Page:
By John Thompson.
My first response to “The Push and Pull of Research: Lessons from a Multi-site Study of Research Use in Education Policy,” by Christopher Lubienski, Elizabeth Debray, Janelle Scott, was clichéd. Being an optimist, I’ve kept asking why education research is misused so badly, and when smart and sincere scholars will revise their methodologies to something more reality-based than the regression studies used to justify corporate school reform. So, my response to the reality-slap in the face that is “The Push and Pull of Research” was “thanks, I needed that.”
Lubienski, Debray, and Scott “conducted scores of interviews with individuals from organizations that play a brokering role between research producers and users (policymakers), including advocacy organizations, think tanks, and media outlets.” They were particularly interested in how advocacy groups and think tanks, known as intermediary organizations, “conveyed research evidence that would illuminate policy discussions.” It is bad enough that these powerful people seem to merely assume that policy must be based on incentives and disincentives, as opposed to more comprehensive and coordinated, holistic policies. I was still dismayed to read, however, that they found philanthropies to be “largely inert ‘consumers’ of research,” while intermediary organizations (IOs) were very active in “brokering or selling particular versions of research evidence to them.”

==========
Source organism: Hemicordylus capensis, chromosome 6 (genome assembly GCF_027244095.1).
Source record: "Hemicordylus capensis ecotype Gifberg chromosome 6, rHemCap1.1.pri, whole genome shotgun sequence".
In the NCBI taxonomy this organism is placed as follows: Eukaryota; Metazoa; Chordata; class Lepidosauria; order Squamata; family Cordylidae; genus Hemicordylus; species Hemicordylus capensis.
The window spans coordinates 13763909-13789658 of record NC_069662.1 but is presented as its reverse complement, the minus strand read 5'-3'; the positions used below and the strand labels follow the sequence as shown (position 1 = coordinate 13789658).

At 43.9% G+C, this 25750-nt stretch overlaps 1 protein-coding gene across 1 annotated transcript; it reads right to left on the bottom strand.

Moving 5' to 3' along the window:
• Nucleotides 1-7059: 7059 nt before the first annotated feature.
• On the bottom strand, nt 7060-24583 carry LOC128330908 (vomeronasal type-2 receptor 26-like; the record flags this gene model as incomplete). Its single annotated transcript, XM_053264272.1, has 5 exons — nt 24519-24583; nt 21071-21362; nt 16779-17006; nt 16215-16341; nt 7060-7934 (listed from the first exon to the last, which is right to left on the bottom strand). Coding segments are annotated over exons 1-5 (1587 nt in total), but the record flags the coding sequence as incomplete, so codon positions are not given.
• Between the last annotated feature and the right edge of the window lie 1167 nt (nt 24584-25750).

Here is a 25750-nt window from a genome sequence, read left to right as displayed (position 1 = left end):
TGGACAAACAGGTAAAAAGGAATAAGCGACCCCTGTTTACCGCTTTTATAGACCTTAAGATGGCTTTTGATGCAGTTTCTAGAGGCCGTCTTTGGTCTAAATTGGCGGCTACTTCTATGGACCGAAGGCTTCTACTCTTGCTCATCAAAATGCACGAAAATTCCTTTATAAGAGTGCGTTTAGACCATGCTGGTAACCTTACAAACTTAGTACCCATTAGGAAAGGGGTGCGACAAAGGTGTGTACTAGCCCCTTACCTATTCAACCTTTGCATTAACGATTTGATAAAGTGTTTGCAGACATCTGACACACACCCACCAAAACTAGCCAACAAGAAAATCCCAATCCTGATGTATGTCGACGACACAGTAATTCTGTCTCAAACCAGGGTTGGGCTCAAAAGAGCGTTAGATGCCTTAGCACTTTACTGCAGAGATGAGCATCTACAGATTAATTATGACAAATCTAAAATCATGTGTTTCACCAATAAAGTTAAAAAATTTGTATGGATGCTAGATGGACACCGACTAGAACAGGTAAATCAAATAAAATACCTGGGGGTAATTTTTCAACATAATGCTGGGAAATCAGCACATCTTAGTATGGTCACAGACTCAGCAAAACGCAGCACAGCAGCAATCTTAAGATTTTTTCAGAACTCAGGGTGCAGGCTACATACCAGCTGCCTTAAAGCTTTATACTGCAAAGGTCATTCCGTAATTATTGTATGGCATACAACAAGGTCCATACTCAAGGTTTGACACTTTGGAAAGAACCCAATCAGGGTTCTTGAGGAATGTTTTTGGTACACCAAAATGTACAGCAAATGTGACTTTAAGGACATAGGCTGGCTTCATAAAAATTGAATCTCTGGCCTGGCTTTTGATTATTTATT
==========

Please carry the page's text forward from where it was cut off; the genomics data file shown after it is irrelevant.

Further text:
Lubienski, Debray, and Scott asked whether these IOs gained influence because of “pull factors,” or the desire of big philanthropists to make evidence-based decisions in regard to social policy and solutions. Or, did the IOs get access through “push factors,” such as their abilities in self-promotion and the cultivating institutional “brand?”
Sadly, Lubienski, Debray, and Scott discovered that “research played virtually no part in decision making for policymakers, despite their frequent rhetorical embrace of the value of research.” Instead, they documented “a remarkable amount of ‘pushing’ of research to policymakers by IOs.” They then asked “an interesting question as to why so much in the way of time and resources would be devoted to getting evidence to policymakers even while they don’t seem to ‘use’ it in shaping policy positions.”
“The Push and Pull” found that policy people “often reported an appreciation for ‘research’ as an abstract idea, but when asked to name their sources for research evidence, would point to popular media, blogs, personal contacts, or social networks—channels that often conveyed research of questionable quality.” These policy makers “would often mention not study design or peer-review, but the institution or individual that produced or conveyed the research to them (particularly if prestigious) as a sign of assumed quality.” In other words, “they didn’t do much ‘research’ on research.”
In a “well, duh” moment that even my naïve self expected, Lubienski, Debray, and Scott also concluded:
While we tend to think of “policymakers”—potential “users” or research evidence—as operating in the public sector, in our research, some high-capacity IOs administered federal initiatives (such as the TIF in New Orleans) and thus blurred the boundaries between public and private policy realms. Yet each realm has different imperatives and incentives for using research evidence in making decisions.
Yes, the Billionaires Boys Club and the think tanks who they hire, have different imperatives and incentives, as well as motives. But, surely they don’t want to damage children. So, why do they roll the dice on such policy gambles without considering the risks involved?
What do you think? Why won’t corporate reformers admit defeat? Is their “research” anything more than branding? Will they ever listen?